Rochester, NY’s Drunk With Love Records have been putting out some great stuff for a few years now. From the music of co-founder Jake Bellissimo (both under their own name and the moniker Gay Angel), to releases from the likes of Devon Mello, Kitchen, Ryder Eaton and Maud Scheltinga the label has rooted out some of the most distinctive new indie pop around. But for their first release of 2018, Drunk With Love Records are looking back rather than forward.
The album, In My Dreams: Songs of Bill Vuono is a personal project. Bill Vuono is Bellissimo’s great-grandfather, who wrote songs “back when you had to sell sheet music to sell songs,” producing a series of 78s before stopping his writing career to raise a family. Several years ago, Bellissimo inherited the records and became invested in the music, covering ‘Think of Me’ on the first Gay Angel album places i’ll eat, people i’ll meet, before several of tracks appeared on their epic floral project. To celebrate the third anniversary of Drunk With Love Records, Bellissimo decided to revisit the records and curate an album of their favourite songs, a Best of Bill Vuono, and plans to release it as an album accompanied with modern covers, featuring the likes of Emperor X, Devon Mello, Karen Walker (of The New Tarot) and Bellissimo themself.
In My Dreams will be released this month, and Drunk With Love have put out a video of the first single in preparation. Check out the video below. It uses footage from the wedding of Jake Bellisssimo’s grandmother Rachel, and features Bill Vuono playing the piano, set to one of his songs, ‘Think of Me’. The song captures Vuono’s 1940’s style perfectly, the gentle piano supporting vocals that quaver with love and emotion, feelings that if anything seem advanced when beamed 70 years into the future.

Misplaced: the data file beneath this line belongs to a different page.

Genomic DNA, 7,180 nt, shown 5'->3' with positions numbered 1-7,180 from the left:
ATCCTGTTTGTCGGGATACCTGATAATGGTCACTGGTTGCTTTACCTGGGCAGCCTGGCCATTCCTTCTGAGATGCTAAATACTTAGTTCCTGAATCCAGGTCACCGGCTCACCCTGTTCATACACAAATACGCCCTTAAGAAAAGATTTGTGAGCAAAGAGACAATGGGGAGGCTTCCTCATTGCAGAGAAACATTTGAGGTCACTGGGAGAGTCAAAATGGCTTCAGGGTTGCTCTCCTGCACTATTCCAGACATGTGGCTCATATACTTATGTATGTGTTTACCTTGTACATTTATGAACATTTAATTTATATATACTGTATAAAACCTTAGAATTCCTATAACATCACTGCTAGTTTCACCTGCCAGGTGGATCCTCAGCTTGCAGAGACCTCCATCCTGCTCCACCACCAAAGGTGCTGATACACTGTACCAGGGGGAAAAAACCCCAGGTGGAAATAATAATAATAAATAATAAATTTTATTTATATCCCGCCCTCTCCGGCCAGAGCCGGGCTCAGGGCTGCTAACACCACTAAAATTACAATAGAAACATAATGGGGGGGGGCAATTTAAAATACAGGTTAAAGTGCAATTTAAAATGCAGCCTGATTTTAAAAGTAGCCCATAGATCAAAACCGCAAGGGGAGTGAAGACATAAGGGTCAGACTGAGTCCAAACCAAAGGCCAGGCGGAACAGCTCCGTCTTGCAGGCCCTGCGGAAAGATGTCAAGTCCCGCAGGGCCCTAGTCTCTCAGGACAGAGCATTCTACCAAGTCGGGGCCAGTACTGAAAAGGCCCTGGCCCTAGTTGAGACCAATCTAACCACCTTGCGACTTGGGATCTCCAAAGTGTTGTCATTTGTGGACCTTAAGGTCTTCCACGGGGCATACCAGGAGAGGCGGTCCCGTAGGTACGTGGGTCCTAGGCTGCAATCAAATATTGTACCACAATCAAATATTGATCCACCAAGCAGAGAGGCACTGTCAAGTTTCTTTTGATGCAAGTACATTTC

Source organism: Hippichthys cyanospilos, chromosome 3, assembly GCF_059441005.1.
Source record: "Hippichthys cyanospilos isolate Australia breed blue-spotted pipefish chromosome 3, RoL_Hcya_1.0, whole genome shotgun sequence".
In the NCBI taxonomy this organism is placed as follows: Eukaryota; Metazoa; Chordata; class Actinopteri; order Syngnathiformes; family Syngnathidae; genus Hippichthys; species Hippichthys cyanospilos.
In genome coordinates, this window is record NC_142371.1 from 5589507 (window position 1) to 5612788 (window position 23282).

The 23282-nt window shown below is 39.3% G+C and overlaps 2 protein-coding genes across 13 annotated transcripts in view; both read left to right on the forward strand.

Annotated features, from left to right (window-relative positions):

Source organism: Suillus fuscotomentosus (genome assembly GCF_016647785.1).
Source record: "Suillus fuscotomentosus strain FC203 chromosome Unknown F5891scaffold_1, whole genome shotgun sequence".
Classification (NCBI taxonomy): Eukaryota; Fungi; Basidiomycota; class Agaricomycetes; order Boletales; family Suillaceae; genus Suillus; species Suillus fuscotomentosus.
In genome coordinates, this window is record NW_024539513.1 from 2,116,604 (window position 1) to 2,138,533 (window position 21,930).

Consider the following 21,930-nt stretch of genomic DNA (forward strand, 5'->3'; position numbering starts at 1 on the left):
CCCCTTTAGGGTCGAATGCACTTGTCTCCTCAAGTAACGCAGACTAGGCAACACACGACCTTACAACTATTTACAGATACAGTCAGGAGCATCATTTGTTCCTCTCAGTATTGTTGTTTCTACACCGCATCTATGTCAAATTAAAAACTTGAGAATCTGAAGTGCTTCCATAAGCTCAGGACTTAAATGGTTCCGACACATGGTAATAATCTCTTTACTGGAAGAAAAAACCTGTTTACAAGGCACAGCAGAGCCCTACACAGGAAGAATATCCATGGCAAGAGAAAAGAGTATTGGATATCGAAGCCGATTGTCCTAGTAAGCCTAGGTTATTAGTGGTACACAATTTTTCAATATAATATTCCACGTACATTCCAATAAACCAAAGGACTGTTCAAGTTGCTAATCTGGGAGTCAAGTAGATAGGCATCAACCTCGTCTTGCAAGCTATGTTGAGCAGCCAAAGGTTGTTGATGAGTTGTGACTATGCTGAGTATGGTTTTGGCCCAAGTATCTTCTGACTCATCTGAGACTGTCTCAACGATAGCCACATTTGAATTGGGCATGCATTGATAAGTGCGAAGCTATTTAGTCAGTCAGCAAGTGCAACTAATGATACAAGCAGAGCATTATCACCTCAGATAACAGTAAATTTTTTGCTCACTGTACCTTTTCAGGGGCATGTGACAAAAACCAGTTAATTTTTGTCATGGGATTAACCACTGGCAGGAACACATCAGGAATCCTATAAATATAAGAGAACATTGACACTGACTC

“In my dreams
I see a face sleep can’t erase”
As the project is such a special, personal endeavour, we decided to speak with Jake Bellissimo and their grandmother Rachel in order to get a better understanding of the music and the man behind it.
Have you always been aware that your great-grandfather / father was a musician? When was the first time you heard his music?
Jake: I can’t remember exactly when I learned he was a musician, but my grandmother shared a CD of his recordings when I was in high school and later gave me the original 78s. I don’t think I really processed/appreciated the music until I started playing the songs, after which I covered “Think of Me” on the first gay angel album (places i’ll eat, people i’ll meet).
Rachel: My father used to play them on the piano, in fact. Growing up I would sing them in exchange for a quarter, which I would then take to the park to spend on a Creamsicle ice cream.
Rachel, how do you feel when listening to them? Do they bring back specific memories? Does the voice you hear have a resemblance to the man you remember?
Rachel: Well, he never sang his songs, but on the album in places you can hear his voice in the background. These songs in general make me sad—years ago I couldn’t listen to them, but as time goes by I enjoy listening to them and they remind me of him. In the song “Dreaming at the Keyboard”, I can hear my brother Irving talking with my father in the background.